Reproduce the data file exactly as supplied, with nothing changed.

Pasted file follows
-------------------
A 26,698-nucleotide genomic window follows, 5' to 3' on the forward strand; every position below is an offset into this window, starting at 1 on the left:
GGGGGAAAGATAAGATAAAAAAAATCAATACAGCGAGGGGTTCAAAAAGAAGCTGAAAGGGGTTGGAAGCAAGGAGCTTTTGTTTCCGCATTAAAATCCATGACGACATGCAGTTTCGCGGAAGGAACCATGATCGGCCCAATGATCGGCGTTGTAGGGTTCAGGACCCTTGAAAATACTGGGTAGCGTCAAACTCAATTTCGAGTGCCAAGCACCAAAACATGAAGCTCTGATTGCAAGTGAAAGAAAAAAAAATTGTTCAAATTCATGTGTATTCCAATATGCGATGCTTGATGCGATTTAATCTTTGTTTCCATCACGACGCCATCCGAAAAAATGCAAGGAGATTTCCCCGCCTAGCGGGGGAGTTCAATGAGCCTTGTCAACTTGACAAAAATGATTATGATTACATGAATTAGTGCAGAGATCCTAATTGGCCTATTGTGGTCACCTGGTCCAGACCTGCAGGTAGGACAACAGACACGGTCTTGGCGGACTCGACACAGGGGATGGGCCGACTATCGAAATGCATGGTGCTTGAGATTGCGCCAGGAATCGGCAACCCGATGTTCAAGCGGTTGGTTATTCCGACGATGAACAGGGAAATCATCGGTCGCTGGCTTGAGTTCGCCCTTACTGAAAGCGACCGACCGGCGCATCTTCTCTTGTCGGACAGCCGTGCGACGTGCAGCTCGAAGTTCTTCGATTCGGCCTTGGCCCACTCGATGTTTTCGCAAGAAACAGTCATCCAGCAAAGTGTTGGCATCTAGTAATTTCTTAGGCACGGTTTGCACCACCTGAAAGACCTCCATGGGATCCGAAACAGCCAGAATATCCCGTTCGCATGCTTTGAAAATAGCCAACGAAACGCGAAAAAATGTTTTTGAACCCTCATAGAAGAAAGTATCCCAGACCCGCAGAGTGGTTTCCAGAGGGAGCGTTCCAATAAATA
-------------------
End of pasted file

A 26,698-nucleotide genomic window follows, 5' to 3' on the forward strand; every position below is an offset into this window, starting at 1 on the left:
GGGGGAAAGATAAGATAAAAAAAATCAATACAGCGAGGGGTTCAAAAAGAAGCTGAAAGGGGTTGGAAGCAAGGAGCTTTTGTTTCCGCATTAAAATCCATGACGACATGCAGTTTCGCGGAAGGAACCATGATCGGCCCAATGATCGGCGTTGTAGGGTTCAGGACCCTTGAAAATACTGGGTAGCGTCAAACTCAATTTCGAGTGCCAAGCACCAAAACATGAAGCTCTGATTGCAAGTGAAAGAAAAAAAAATTGTTCAAATTCATGTGTATTCCAATATGCGATGCTTGATGCGATTTAATCTTTGTTTCCATCACGACGCCATCCGAAAAAATGCAAGGAGATTTCCCCGCCTAGCGGGGGAGTTCAATGAGCCTTGTCAACTTGACAAAAATGATTATGATTACATGAATTAGTGCAGAGATCCTAATTGGCCTATTGTGGTCACCTGGTCCAGACCTGCAGGTAGGACAACAGACACGGTCTTGGCGGACTCGACACAGGGGATGGGCCGACTATCGAAATGCATGGTGCTTGAGATTGCGCCAGGAATCGGCAACCCGATGTTCAAGCGGTTGGTTATTCCGACGATGAACAGGGAAATCATCGGTCGCTGGCTTGAGTTCGCCCTTACTGAAAGCGACCGACCGGCGCATCTTCTCTTGTCGGACAGCCGTGCGACGTGCAGCTCGAAGTTCTTCGATTCGGCCTTGGCCCACTCGATGTTTTCGCAAGAAACAGTCATCCAGCAAAGTGTTGGCATCTAGTAATTTCTTAGGCACGGTTTGCACCACCTGAAAGACCTCCATGGGATCCGAAACAGCCAGAATATCCCGTTCGCATGCTTTGAAAATAGCCAACGAAACGCGAAAAAATGTTTTTGAACCCTCATAGAAGAAAGTATCCCAGACCCGCAGAGTGGTTTCCAGAGGGAGCGTTCCAATAAATA